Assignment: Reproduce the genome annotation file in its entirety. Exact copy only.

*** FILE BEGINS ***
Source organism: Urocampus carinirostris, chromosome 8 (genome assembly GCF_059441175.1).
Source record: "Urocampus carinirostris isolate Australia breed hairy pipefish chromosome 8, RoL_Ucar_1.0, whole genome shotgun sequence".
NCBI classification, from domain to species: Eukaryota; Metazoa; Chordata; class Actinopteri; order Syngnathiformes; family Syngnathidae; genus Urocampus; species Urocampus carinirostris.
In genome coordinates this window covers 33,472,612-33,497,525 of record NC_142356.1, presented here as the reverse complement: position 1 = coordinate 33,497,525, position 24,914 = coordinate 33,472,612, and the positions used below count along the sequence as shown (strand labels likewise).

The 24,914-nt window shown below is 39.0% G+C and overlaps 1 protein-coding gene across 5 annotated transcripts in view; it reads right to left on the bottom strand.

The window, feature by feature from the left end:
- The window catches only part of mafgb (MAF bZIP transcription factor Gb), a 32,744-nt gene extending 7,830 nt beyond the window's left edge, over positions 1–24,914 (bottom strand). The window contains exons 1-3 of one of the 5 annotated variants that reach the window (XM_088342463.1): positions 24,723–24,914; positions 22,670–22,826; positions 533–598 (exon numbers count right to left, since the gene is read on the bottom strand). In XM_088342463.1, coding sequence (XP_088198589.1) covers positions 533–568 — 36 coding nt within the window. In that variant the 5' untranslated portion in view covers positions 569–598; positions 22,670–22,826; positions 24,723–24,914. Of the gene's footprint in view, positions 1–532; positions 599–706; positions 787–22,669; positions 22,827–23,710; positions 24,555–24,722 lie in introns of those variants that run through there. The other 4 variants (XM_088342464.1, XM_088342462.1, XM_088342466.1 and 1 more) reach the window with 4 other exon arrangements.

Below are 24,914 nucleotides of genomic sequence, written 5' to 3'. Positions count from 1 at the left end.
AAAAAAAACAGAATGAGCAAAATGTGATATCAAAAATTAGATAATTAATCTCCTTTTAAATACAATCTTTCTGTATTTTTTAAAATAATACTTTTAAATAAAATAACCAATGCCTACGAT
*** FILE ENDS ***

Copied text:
Source organism: Urocampus carinirostris, chromosome 8 (genome assembly GCF_059441175.1).
Source record: "Urocampus carinirostris isolate Australia breed hairy pipefish chromosome 8, RoL_Ucar_1.0, whole genome shotgun sequence".
NCBI classification, from domain to species: Eukaryota; Metazoa; Chordata; class Actinopteri; order Syngnathiformes; family Syngnathidae; genus Urocampus; species Urocampus carinirostris.
In genome coordinates this window covers 33,472,612-33,497,525 of record NC_142356.1, presented here as the reverse complement: position 1 = coordinate 33,497,525, position 24,914 = coordinate 33,472,612, and the positions used below count along the sequence as shown (strand labels likewise).

The 24,914-nt window shown below is 39.0% G+C and overlaps 1 protein-coding gene across 5 annotated transcripts in view; it reads right to left on the bottom strand.

The window, feature by feature from the left end:
- The window catches only part of mafgb (MAF bZIP transcription factor Gb), a 32,744-nt gene extending 7,830 nt beyond the window's left edge, over positions 1–24,914 (bottom strand). The window contains exons 1-3 of one of the 5 annotated variants that reach the window (XM_088342463.1): positions 24,723–24,914; positions 22,670–22,826; positions 533–598 (exon numbers count right to left, since the gene is read on the bottom strand). In XM_088342463.1, coding sequence (XP_088198589.1) covers positions 533–568 — 36 coding nt within the window. In that variant the 5' untranslated portion in view covers positions 569–598; positions 22,670–22,826; positions 24,723–24,914. Of the gene's footprint in view, positions 1–532; positions 599–706; positions 787–22,669; positions 22,827–23,710; positions 24,555–24,722 lie in introns of those variants that run through there. The other 4 variants (XM_088342464.1, XM_088342462.1, XM_088342466.1 and 1 more) reach the window with 4 other exon arrangements.

Below are 24,914 nucleotides of genomic sequence, written 5' to 3'. Positions count from 1 at the left end.
AAAAAAAACAGAATGAGCAAAATGTGATATCAAAAATTAGATAATTAATCTCCTTTTAAATACAATCTTTCTGTATTTTTTAAAATAATACTTTTAAATAAAATAACCAATGCCTACGAT